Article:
FDA Grants Priority Review to Aflibercept for Wet Age-Related Macular Degeneration

Aflibercept injection (8 mg) in a 12-week dosing regimen was found non inferior in vision gains compared to 8-week dosing regimen with 2 mg.

The FDA has granted priority review to a biologics license application (BLA) for aflibercept 8 mg (Eylea; Regeneron Pharmaceuticals, Inc.), according to a recent Regeneron press release. Aflibercept—which is under review for the treatment of wet age-related macular degeneration (wAMD), diabetic macular edema (DME), and diabetic retinopathy—met the primary endpoint of non-inferior vision gains at 12- and 16-week dosing regimens compared to patients on an 8-week dosing regimen in the phase 3 clinical trials PHOTON and PULSAR.

The FDA granted the BLA to aflibercept injection 8 mg based PHOTON and PULSAR data presented at the 55th Annual Scientific Session of The Retina Society in November 2022. Nearly 1.1 million people in the United States have wAMD, a retinal disease that stems from abnormal blood vessel growth.

It is more common with older age, resulting from the macula—in charge of sharp central vision and the ability to see fine details—being damaged and scarred by fluid leaking from underneath of it. The condition can lead to vision loss.

DME also causes vision loss and even blindness because fluid damages the macula, although fluid leakage from DME is caused by high blood sugar. The disease affects about 1.2 million of the 28 million American adults with diabetes.

Investigators studied aflibercept 8 mg in the double-masked, active-controlled PHOTON (wAMD) and PULSAR (DME) trials. Both the PHOTON and PULSAR trials had 3 treatment arms: patients received aflibercept 8 mg every 12 weeks, every 16 weeks, or they received aflibercept injection (2 mg) every 8 weeks.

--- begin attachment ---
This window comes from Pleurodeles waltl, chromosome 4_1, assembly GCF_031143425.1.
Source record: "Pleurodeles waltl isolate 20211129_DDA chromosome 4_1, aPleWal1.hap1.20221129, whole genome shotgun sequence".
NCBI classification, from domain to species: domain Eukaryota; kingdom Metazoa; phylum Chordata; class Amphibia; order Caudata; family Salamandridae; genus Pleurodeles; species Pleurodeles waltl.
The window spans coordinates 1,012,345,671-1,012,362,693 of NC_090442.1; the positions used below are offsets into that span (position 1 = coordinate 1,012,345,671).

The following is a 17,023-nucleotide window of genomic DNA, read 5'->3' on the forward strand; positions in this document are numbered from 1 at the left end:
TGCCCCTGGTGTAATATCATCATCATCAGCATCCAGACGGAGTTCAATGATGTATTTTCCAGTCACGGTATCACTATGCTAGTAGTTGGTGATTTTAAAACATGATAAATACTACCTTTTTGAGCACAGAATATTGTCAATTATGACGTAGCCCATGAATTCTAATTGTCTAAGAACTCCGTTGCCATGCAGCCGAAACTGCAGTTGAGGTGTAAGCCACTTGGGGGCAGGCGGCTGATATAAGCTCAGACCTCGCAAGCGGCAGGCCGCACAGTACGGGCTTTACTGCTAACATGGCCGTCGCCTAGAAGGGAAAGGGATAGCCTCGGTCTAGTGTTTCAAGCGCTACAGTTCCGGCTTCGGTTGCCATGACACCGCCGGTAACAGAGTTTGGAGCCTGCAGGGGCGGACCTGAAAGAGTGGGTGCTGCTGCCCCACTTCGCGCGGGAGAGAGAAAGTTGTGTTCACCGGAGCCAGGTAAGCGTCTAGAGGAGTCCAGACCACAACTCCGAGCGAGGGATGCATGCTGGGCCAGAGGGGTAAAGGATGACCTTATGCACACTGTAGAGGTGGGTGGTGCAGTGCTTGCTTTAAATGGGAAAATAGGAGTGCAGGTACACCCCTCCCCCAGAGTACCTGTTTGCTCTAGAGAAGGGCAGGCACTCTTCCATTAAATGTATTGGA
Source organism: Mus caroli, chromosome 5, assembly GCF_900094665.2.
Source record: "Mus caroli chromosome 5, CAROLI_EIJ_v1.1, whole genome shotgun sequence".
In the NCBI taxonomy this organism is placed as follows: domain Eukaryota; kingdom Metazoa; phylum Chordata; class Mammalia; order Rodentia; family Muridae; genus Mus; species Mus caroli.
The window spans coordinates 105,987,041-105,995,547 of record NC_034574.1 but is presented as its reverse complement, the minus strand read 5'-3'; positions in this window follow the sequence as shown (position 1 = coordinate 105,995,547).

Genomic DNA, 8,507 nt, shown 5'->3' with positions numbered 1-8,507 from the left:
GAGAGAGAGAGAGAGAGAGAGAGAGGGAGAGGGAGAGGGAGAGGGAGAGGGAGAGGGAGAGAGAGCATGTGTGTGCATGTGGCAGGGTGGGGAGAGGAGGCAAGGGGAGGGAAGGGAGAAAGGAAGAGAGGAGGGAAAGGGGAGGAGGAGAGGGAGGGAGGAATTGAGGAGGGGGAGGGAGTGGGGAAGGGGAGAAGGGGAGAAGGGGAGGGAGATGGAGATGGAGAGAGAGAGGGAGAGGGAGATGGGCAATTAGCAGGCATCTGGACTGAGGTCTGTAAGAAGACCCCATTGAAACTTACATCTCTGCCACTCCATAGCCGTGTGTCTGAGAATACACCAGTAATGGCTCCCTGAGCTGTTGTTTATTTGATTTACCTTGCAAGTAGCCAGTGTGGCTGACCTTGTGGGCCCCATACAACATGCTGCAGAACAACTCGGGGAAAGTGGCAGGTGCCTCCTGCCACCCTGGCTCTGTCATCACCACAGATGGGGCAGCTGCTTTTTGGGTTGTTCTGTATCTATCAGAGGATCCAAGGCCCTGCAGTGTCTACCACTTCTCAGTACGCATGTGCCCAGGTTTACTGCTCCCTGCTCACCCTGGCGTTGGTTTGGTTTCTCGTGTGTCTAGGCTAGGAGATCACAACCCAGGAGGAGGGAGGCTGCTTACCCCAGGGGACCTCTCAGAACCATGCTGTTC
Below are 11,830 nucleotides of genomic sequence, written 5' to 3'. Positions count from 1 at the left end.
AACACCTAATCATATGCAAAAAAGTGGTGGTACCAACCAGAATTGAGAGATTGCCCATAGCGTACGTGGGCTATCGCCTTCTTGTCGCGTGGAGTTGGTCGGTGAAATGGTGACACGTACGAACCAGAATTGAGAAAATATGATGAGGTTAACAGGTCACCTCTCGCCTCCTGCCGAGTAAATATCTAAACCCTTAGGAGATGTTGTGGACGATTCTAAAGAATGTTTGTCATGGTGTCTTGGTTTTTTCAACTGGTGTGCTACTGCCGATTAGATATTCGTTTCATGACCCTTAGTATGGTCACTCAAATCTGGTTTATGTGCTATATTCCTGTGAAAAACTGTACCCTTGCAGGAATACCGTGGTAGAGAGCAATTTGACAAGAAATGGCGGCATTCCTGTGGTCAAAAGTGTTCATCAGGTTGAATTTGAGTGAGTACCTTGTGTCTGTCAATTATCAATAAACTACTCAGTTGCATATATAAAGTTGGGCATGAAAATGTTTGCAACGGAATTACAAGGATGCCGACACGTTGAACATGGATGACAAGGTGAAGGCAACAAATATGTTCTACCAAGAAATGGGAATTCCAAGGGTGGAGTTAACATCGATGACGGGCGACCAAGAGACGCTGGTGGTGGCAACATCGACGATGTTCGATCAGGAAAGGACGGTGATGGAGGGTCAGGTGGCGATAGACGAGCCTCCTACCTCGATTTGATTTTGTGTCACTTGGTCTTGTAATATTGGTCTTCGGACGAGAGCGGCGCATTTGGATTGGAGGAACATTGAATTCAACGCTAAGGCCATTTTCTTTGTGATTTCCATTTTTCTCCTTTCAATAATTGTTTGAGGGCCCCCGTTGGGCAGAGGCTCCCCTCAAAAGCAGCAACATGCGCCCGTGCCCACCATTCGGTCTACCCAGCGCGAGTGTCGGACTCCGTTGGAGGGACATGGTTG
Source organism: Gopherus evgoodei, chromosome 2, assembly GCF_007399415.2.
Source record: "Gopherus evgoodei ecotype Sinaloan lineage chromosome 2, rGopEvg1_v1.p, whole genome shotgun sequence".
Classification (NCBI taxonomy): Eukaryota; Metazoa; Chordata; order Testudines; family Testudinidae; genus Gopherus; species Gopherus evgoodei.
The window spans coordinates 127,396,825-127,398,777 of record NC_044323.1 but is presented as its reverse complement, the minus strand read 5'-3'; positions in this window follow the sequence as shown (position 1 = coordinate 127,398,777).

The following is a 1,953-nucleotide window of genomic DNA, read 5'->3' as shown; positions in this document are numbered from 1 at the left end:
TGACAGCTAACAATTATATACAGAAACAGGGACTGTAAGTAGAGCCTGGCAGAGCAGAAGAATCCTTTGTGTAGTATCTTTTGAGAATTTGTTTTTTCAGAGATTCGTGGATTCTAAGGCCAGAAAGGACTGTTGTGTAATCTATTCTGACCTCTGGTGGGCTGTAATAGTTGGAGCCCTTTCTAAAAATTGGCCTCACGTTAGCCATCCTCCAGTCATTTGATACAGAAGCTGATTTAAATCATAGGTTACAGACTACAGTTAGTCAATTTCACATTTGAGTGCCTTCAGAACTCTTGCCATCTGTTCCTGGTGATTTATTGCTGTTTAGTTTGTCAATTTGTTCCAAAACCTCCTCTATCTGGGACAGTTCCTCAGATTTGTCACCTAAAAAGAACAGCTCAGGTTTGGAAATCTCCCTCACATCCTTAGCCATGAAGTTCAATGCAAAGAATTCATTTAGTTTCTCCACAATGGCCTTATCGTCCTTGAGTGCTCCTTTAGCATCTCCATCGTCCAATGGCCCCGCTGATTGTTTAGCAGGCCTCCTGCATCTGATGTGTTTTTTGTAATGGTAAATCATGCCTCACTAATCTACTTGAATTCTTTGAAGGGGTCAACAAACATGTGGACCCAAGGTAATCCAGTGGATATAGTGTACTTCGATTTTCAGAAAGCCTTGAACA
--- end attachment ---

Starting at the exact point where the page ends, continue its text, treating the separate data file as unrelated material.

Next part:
In both trials, patients on an 8 mg regimen received 3 initial monthly doses. The 8 mg arms could have dose intervals reduced to 8 weeks if they experienced disease progression. After a 48-week trial period, aflibercept 8 mg showed a consistent safety profile to previous clinical trials for aflibercept. At least 79% of patients with wAMD and 91% of patients with DME maintained a 12-week dosing regimen through the 48 weeks, whereas 77% and 89% of the patient groups, respectively, maintained the 16-week regimen.

The most common adverse events (AEs) from aflibercept injection were conjunctival hemorrhage, eye pain, cataract, vitreous detachment, vitreous floaters, and increased intraocular pressure. Fewer than 0.1% of patients experienced severe AEs of endophthalmitis and retinal detachment.

Aflibercept injection 2 mg is currently indicated to treat patients with neovascular age-related macular degeneration, macular edema following retinal vein occlusion, DME, diabetic retinopathy, and retinopathy of prematurity. It is contraindicated in patients with ocular or periocular infections, active intraocular inflammation, or have a known hypersensitivity to aflibercept.

The new dose is still investigational, and its safety and efficacy are not regulated. The FDA set a target action date for June 27, 2023.


Regeneron Pharmaceuticals, Inc. AFLIBERCEPT 8 MG BLA FOR TREATMENT OF WET AGE-RELATED MACULAR DEGENERATION AND DIABETIC MACULAR EDEMA ACCEPTED FOR FDA PRIORITY REVIEW. February 23, 2023. Accessed February 24, 2023. https://investor.regeneron.com/news-releases/news-release-details/aflibercept-8-mg-bla-treatment-wet-age-related-macular

Related Videos
Related Content
© 2023 MJH Life Sciences

All rights reserved.